It's still performing the same as it did when I first installed it--no sign of any degradation in performance. It's still cutting my showering hot water usage in half. (Incoming water at 6C gets heated to 19C with the shower running at 40C).

    In one more year, I'll be at break-even cost and then it'll be all gravy after that.
  11. Dana

    Dana In the trades

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    Beats me!

    Even though the original patents for gravity film heat exchangers on drains were from a US inventor/company (and tested by the US D.O.E. back in the early 1980s), the bulk of the development and study since has been in Canada, where the year-round average incoming water temps are generally lower than in most US locations, and thus the benefit higher. Most of the current manufacturers are (no big surprise) Canadian, but it's still a tiny market, with a lot of infighting (backstabbling?) amongst the players with claims and counterclaims over intellectual property, safety agency mis-labeling, etc.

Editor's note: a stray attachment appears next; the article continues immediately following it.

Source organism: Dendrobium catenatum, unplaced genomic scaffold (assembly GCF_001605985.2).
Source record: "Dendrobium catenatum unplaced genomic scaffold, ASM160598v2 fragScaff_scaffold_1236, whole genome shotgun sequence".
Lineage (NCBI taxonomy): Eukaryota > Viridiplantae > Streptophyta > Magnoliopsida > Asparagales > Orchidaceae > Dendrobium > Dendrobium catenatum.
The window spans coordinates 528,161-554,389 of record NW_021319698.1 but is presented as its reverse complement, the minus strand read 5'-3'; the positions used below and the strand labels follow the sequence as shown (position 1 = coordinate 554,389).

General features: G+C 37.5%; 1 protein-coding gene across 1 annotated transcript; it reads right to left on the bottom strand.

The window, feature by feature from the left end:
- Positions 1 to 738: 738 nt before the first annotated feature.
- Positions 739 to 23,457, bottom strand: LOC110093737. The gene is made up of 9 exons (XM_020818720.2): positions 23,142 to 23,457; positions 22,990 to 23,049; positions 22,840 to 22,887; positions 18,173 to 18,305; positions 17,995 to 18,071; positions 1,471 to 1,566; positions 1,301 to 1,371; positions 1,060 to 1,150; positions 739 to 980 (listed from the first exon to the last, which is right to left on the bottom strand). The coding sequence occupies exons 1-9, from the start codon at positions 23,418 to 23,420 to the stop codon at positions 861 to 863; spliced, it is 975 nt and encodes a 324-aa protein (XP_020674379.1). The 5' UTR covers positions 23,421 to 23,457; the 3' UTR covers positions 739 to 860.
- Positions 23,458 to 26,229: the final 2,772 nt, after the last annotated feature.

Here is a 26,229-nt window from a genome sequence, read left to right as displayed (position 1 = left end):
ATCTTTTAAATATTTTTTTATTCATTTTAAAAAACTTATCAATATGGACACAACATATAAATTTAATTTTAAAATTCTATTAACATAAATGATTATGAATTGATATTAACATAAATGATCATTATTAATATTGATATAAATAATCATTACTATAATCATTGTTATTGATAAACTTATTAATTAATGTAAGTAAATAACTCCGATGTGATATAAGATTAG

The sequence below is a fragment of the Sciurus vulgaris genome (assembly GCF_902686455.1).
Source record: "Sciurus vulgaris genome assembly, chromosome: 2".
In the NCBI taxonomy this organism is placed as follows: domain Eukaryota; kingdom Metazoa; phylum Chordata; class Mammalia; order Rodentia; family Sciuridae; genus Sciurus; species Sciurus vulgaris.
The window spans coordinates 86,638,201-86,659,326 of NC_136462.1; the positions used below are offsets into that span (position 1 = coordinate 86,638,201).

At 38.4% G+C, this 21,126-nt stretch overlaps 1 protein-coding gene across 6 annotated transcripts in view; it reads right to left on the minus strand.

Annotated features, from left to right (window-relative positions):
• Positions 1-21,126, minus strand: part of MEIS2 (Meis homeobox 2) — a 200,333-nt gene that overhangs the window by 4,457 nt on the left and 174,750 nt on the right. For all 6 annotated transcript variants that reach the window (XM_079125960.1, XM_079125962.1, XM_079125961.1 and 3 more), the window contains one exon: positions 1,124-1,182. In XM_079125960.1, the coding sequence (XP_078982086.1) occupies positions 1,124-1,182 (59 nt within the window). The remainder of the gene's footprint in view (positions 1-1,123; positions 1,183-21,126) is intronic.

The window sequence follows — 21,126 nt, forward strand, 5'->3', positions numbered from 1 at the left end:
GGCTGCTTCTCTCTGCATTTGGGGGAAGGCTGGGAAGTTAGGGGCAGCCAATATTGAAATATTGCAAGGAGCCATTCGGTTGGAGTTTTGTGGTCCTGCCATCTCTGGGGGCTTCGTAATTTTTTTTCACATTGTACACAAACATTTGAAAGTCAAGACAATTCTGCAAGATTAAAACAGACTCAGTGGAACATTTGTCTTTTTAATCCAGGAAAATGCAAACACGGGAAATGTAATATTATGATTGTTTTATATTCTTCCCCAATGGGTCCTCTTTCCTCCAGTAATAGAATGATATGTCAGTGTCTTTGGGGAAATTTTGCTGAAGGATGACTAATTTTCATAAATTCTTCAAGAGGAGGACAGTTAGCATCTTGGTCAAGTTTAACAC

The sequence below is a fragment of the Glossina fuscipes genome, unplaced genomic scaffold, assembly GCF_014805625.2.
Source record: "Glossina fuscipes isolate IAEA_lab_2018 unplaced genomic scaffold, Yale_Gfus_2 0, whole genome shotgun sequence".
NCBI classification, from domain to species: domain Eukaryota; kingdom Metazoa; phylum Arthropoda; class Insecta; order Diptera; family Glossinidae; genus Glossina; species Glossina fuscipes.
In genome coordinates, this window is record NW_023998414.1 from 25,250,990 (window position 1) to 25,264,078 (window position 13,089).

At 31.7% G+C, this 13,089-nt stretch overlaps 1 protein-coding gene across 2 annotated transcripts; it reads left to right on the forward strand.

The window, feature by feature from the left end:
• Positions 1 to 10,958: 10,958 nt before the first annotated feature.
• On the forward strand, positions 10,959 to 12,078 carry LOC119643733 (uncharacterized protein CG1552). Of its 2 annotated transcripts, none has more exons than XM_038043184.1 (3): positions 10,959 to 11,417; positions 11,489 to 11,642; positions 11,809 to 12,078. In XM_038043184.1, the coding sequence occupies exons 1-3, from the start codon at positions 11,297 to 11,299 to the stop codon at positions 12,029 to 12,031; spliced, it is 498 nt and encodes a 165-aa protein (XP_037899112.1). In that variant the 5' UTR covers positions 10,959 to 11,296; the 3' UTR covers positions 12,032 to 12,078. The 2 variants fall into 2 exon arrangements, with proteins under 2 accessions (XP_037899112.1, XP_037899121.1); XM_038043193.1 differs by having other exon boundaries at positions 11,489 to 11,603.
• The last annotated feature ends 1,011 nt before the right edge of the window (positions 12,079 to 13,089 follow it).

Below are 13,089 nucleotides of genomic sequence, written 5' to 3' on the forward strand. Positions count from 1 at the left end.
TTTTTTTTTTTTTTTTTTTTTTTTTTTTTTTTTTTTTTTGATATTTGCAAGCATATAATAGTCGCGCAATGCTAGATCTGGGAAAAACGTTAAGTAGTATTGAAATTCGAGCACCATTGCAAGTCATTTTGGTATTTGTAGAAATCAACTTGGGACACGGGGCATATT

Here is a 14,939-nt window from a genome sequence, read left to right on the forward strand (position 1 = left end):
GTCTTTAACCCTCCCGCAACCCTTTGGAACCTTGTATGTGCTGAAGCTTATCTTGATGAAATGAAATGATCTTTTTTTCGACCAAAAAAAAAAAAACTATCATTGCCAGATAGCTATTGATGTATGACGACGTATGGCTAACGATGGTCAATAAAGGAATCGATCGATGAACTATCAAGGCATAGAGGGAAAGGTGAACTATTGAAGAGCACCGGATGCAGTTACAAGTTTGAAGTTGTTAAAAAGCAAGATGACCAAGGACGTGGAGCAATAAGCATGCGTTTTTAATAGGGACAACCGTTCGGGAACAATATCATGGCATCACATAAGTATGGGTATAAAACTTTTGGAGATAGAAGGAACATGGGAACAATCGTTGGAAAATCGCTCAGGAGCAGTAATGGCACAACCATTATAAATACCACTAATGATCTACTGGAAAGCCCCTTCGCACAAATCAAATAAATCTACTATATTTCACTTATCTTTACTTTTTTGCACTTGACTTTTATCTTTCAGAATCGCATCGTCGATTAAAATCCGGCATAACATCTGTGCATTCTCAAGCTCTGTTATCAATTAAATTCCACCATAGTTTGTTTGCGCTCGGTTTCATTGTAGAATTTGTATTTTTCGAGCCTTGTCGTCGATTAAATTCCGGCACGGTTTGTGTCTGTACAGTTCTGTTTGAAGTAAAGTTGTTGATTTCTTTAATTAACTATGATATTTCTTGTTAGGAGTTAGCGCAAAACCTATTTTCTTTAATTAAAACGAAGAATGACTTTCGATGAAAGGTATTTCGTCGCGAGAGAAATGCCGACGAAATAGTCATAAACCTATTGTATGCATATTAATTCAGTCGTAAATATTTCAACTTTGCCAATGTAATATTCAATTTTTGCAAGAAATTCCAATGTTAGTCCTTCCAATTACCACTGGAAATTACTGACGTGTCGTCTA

They have qualified for various national/provincial/local subisidy that sometimes varies by model based on the third-party tested performance to Natural Resources Canada's standard parameters.

    Only recently has Ontario allowed them to be counted as part of the whole-house efficiency package for purposes of code compliance:

    http://www.greenbuildingadvisor.com.../drain-water-heat-recovery-gets-boost-ontario

    Industry-leader Renewability (PowerPipe) has nailed the distribution contract game in Canada, being handled by both Sears and Home Depot. In the US they use EFI, though IIRC they can also be ordered off Home Depot's US webstore. Most of the others can only be had in the US via "buy direct" manufacturer's websites.